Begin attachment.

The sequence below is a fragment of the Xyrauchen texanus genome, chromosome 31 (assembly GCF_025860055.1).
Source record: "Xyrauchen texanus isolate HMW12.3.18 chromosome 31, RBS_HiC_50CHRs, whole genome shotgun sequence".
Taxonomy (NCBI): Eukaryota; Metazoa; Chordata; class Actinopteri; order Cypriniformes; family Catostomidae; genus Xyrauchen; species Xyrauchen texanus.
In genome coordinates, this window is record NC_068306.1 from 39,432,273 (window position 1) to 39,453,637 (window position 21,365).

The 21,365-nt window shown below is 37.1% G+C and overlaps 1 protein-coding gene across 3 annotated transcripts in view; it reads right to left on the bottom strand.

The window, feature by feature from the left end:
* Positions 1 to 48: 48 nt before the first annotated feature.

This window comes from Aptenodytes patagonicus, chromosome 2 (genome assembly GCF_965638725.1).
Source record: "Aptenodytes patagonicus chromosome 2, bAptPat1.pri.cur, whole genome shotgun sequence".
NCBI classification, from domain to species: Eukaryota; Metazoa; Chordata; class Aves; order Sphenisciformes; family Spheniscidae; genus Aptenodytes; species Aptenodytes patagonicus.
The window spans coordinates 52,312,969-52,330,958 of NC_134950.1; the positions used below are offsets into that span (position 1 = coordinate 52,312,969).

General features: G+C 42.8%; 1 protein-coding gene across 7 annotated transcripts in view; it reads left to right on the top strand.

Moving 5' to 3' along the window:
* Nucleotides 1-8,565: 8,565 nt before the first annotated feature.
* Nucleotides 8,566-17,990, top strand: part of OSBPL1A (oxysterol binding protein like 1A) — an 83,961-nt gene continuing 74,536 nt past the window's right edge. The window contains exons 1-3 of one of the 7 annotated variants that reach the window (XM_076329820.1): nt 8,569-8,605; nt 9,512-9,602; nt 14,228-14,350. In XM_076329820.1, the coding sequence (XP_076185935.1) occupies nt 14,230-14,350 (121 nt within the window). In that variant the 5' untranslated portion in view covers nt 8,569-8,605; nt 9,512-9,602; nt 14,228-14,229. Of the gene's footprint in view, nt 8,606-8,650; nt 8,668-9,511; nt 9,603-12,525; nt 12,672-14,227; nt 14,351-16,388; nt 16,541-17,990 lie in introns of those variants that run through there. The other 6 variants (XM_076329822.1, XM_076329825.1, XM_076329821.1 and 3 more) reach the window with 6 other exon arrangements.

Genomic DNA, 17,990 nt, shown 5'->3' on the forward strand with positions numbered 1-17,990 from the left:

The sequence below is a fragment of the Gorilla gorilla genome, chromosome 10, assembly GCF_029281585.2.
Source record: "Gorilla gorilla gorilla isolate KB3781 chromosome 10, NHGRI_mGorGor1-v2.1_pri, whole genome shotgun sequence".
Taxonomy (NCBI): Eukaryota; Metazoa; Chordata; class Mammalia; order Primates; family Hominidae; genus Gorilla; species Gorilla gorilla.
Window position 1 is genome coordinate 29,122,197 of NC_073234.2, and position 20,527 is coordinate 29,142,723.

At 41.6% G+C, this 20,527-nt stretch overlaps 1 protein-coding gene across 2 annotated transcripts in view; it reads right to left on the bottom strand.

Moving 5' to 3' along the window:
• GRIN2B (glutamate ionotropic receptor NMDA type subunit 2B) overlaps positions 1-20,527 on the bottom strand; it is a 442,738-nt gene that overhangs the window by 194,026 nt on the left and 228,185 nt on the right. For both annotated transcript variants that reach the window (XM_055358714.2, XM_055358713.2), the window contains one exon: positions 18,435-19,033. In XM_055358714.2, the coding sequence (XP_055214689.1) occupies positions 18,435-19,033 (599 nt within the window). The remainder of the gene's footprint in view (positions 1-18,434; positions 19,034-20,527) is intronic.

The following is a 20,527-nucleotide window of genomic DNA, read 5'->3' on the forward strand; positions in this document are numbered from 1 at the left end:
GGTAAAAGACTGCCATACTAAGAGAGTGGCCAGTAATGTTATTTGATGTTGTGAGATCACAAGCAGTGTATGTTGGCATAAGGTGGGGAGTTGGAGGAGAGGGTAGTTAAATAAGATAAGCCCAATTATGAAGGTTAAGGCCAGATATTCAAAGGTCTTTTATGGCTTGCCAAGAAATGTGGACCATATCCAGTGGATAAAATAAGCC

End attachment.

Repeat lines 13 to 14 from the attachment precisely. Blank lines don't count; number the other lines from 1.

Moving 5' to 3' along the window:
* Nucleotides 1-8,565: 8,565 nt before the first annotated feature.